Ms Dabrowski points out that the "Compositions" share "their almost mural-like scale [they average around 6 x 9 feet], their deliberate, premeditated process of creation, and an overt transference of value from subject matter to pure painting". Indeed, they illustrate Kandinsky's methodical transition to "non-objective" painting. The horses and riders, mountains, and trees in numbers I-III (all 1910) disintegrate in the more abstract number IV of the following year, and are virtually indistinguishable within the shimmering colour fields and looping black lines of numbers V-VI (1911-13). The most abrupt transition occurs between numbers VII (1913) and VIII (1923). The former is nearly Orphic in its exuberant kaleidoscope of painterly gestures in wet, saturated hues. The latter, by contrast, is a spare, dry diagram of immaculate triangles, circles, and lines. Ms Dabrowski explains that "the first seven share a certain continuity of thought, an interest in expressionistic brushwork and colour. In the ten years before Kandinsky would paint another in the series, he had been in Russia where he was active in the circle of avant-garde artists developing Suprematism and Constructivism. You can very clearly see the influence of those styles in `Composition VIII'", says the curator: "Stylistically, VII and VIII have absolutely nothing in common". In the final pair, numbers IX-X (1936-39), the artist closes the contours of the geometric shapes, and fills them with colour, emphasising their separateness from one another and their background.
An interesting aspect of Kandinsky's abstraction is its connection to music. Ms Dabrowski notes, "He felt music best expresses emotions, and that it does so through abstract means; in pictorial abstraction he was searching for an equivalent. That was important in his transition from overt figuration to veiled figuration and abstraction. He still had doubts as to whether the viewer, and even he himself, was ready to accept abstraction, so he left figurative elements as an anchor". Kandinsky's struggles paralleled those of his contemporaries, Malevitch and Mondrian. Ms Dabrowski maintains that by 1913, when Kandinsky had painted his early Compositions, Malevitch was yet to commence flat Suprematism (though he had drawn the "Black Square" for the 1913 set of "Victory over the Sun"), and Mondrian had yet to invent his "plus-and-minus" fragmentation. "Mondrian is a much more systematic painter", she observes "he is after objective means of expression, as opposed to Kandinsky who wants to express emotion through plastic means".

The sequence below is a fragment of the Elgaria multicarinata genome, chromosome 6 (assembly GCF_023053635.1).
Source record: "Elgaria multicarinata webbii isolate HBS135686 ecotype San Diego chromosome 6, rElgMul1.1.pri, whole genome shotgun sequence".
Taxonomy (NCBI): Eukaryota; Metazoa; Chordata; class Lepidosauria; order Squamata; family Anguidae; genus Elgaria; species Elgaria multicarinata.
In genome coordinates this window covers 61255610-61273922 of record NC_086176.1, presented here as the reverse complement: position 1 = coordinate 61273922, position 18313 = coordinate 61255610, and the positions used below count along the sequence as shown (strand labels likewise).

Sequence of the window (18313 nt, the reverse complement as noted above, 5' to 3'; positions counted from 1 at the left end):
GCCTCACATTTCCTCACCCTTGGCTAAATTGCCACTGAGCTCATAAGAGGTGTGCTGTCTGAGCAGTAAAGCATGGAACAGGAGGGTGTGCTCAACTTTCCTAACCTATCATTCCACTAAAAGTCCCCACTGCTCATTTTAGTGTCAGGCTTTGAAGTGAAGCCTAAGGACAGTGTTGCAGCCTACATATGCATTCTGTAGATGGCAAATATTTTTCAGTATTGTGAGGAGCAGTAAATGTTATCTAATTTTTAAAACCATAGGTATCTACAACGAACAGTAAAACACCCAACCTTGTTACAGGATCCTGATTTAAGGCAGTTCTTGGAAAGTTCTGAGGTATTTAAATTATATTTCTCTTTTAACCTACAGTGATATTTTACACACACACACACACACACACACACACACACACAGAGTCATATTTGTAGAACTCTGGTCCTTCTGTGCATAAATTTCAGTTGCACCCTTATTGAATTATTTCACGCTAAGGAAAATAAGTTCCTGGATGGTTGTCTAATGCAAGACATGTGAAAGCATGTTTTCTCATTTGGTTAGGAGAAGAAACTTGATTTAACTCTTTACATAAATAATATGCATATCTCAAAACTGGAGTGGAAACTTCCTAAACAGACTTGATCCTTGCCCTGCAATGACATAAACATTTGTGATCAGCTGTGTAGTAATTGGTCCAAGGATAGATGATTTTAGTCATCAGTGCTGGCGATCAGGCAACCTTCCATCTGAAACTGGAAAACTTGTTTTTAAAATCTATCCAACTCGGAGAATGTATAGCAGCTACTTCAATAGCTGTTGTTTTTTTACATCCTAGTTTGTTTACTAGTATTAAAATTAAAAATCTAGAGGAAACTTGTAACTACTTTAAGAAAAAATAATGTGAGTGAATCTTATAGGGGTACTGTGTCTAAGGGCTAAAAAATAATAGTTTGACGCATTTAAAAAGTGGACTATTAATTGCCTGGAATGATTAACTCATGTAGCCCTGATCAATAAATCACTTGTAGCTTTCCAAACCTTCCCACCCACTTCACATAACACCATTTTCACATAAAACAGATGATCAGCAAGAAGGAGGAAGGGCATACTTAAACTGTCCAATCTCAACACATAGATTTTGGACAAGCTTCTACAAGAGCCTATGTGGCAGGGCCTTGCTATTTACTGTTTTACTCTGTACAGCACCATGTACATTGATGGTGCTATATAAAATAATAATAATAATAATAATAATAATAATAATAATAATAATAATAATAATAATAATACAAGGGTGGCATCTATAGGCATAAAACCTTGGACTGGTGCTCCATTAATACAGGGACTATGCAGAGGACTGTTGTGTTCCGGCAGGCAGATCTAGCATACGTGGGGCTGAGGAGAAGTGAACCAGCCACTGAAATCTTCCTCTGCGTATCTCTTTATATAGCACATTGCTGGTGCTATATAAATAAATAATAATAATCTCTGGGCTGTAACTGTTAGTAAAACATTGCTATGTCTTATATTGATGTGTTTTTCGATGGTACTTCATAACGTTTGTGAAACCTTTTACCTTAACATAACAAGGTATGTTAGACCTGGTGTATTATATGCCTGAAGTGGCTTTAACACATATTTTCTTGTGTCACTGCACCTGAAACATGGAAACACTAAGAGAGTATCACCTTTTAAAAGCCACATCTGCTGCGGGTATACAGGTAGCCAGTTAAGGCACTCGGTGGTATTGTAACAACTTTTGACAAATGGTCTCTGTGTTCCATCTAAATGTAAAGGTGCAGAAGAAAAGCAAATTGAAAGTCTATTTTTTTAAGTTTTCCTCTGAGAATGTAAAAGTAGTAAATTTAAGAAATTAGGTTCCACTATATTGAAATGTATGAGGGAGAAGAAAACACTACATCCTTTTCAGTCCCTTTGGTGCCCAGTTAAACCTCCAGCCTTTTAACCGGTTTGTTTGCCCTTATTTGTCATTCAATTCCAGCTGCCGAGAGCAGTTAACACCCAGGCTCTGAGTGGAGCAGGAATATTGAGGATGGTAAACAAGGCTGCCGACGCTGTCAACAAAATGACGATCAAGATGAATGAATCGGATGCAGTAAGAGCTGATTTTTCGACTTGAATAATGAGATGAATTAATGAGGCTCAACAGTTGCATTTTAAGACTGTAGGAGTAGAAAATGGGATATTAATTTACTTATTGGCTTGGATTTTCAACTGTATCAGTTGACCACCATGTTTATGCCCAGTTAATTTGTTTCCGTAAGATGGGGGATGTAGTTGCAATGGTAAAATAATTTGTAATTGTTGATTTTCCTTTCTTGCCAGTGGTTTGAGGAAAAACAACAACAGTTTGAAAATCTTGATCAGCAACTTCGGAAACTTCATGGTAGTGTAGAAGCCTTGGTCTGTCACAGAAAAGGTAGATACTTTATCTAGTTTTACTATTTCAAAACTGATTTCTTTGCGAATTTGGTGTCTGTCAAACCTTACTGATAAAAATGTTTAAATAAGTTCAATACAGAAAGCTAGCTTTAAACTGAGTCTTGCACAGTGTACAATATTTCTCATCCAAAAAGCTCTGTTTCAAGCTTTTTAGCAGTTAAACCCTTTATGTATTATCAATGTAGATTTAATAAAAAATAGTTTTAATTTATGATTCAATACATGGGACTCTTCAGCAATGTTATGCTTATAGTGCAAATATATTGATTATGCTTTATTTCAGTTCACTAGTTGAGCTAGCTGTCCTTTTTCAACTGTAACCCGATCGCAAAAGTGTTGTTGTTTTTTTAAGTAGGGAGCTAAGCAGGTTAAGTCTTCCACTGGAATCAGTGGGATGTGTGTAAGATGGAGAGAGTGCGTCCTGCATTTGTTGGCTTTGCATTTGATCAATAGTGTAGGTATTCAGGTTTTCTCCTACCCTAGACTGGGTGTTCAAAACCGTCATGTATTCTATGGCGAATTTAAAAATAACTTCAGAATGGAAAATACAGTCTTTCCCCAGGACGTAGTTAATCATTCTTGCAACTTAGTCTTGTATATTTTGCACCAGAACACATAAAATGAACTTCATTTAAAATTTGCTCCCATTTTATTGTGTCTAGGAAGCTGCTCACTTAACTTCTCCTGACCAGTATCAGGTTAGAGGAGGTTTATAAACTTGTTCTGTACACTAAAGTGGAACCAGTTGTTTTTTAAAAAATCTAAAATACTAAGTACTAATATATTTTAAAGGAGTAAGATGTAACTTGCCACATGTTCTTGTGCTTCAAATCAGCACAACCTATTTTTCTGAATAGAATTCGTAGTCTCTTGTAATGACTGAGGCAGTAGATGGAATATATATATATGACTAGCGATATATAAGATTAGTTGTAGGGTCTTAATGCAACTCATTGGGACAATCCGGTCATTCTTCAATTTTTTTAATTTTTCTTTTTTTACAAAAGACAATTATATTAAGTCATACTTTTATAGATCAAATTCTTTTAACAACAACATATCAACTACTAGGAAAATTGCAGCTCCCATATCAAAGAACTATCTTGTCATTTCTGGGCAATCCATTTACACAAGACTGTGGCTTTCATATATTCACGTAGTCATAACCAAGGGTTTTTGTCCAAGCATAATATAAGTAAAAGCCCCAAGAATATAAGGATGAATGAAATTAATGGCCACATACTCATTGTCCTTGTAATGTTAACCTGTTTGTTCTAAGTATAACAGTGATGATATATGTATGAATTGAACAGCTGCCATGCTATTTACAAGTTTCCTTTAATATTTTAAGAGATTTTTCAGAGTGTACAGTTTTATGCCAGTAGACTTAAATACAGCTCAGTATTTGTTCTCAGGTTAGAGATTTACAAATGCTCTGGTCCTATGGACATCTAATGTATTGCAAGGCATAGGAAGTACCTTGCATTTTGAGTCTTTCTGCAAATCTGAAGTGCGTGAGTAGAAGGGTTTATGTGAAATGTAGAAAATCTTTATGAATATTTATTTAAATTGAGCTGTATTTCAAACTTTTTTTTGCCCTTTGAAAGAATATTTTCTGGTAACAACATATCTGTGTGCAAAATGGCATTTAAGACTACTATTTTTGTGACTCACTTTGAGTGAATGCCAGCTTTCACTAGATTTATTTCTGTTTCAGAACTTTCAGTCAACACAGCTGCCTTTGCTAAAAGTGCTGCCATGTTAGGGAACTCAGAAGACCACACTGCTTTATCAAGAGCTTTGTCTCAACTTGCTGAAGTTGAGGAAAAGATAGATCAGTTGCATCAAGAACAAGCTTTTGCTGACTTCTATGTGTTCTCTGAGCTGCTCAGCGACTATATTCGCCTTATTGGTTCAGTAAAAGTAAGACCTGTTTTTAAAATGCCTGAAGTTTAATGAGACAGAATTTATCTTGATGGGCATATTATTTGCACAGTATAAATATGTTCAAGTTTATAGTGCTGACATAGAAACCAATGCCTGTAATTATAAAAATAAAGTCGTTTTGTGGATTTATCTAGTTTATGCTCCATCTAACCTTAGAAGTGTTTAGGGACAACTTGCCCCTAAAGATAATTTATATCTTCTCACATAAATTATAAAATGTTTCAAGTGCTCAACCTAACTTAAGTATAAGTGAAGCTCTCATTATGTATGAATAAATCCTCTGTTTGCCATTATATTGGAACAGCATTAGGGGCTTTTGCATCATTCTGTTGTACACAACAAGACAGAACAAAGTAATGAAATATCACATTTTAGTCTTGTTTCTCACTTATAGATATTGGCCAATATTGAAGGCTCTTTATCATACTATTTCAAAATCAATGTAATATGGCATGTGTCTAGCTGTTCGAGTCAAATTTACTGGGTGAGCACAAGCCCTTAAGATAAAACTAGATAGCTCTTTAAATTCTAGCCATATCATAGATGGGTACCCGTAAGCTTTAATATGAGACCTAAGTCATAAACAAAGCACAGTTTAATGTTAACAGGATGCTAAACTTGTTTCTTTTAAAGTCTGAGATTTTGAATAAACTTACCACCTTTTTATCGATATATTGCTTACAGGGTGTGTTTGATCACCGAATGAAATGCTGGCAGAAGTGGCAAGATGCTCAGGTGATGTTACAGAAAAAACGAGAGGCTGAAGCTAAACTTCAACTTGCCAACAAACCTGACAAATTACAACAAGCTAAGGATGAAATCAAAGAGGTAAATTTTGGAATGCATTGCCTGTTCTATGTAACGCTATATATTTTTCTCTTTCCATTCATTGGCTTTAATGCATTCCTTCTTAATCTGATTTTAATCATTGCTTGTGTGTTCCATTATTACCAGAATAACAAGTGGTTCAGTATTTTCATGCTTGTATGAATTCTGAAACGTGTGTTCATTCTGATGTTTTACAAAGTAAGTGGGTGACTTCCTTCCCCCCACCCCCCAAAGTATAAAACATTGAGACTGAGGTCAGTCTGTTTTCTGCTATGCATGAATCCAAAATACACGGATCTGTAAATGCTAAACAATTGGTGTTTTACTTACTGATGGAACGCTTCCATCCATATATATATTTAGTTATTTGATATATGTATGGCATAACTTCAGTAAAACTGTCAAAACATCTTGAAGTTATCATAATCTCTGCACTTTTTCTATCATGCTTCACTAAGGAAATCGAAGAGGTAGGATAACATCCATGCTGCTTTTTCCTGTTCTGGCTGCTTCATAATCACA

"Vasily Kandinsky: Compositions" travels to the Los Angeles County Museum of Art (4 June-3 September). The 144-page catalogue by Ms Dabrowski is published by MoMA and distributed by Abrams. The exhibition is supported by the Robert Lehman Foundation.
Originally appeared in The Art Newspaper as 'Kandinsky's "Compositions" – a connoisseur's show'